Monday, May 18, 2009



Ah, how much suffering might be snared sometimes by a single abstinence, by a single no answered in a firm tone to the voice of seduction!—Lavater.

To set the mind above the appetites is the end of abstinence, which one of the fathers observes to be, not a virtue, but the groundwork of a virtue. By forbearing to do what may innocently be done, we may add hourly new vigor to resolution, and secure the power of resistance when pleasure or interest shall lend their charms to guilt.—Johnson.

He who wishes to travel far is careful of his steed; drink, eat, sleep, and let us light a fire which shall continue to burn.—Racine.

The more a man denies himself, the more he shall obtain from God.—Horace.

The whole duty of man is embraced in the two principles of abstinence and patience : temperance in prosperity, and courage in adversity.


Always rise from table with an appetite, and you will never sit down without one.—

William Penn.

Endeavor to have as little to do with thy affections and passions as thou canst: and labor to thy power to make thy body content to go of thy soul's errands.—Jeremy Taylor.

His life is paralleled even with the stroke and line of his great justice; he doth with holy abstinence subdue that in himself which he spurs on his power to qualify in others.—


The stomach listens to no precepts. It begs and clamors. And yet it is not an obdurate creditor. It is dismissed with a small payment, if only you give it what you owe, and not as much as you can.—Seneca.

The temperate are the most truly luxurious. By abstaining from most things, it is surprising how many things we enjoy.—Simms.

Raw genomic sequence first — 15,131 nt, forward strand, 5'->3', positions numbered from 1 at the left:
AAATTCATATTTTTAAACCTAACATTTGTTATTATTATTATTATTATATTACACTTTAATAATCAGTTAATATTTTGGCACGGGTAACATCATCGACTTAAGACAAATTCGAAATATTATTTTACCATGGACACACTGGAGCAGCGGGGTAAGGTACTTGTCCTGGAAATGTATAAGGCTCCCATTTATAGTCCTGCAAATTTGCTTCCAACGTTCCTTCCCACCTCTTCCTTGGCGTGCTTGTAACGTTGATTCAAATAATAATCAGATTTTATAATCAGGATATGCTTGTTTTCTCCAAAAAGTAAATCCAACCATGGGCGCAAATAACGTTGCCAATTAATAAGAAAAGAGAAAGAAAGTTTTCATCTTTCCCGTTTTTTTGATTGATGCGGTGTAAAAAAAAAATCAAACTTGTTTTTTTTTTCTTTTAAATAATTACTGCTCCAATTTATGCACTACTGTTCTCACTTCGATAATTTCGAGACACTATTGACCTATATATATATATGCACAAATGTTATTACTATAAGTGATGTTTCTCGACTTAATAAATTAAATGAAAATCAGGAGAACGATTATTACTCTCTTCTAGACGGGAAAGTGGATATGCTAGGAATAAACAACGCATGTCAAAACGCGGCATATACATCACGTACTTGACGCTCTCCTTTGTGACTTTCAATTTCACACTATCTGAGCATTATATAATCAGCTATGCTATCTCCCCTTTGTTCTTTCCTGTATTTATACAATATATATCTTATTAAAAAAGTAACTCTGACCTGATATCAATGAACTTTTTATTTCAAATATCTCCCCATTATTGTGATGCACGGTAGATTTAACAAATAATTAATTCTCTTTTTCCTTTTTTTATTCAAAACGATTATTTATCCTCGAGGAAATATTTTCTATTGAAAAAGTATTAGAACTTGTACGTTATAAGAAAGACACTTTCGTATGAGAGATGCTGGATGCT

Let not thy table exceed the fourth part of thy revenue : let thy provision be solid, and not far fetched, fuller of substance than art: be wisely frugal in thy preparation, and freely cheerful in thy entertainment: if thy guests be right, it is enough; if not, it is too much : too much is a vanity; enough is a feast.—Quartet.

A rich man cannot enjoy a sound mind nor a sound body, without exercise and abstinence; and yet these are truly the worst ingredients of poverty.—Henry Home.

Moderation is the silken string running through the pearl-chain of all virtues.—Fuller.

Temperance and labor are the two best physicians of man; labor sharpens the appetite, and temperance prevents him from indulging to excess.—Rousseau.

After all, it is continued temperance which sustains the body for the longest period of time, and which most surely preserves it free from sickness.— WilMm von llumboldt.

The miser's cheese is wholesomest.—


When you have learned to nourish your body frugally, do not pique yourself upon it, nor, if you drink water, be saying upon every occasion, " I drink water." But first consider how much more frugal are the poor than we, and how much more patient of hardship.—


The defensive virtue abstinence.—Herrick.

If thou desire to make the best advantage of the muses, either by reading, to benefit thyself, or by writing, others, keep a peaceful soul in a temperate body : a full belly makes a dull brain; and a turbulent spirit, a distracted judgment: the muses starve in a cook's shop and a lawyer's study.—Quartet.

No comments:

Post a Comment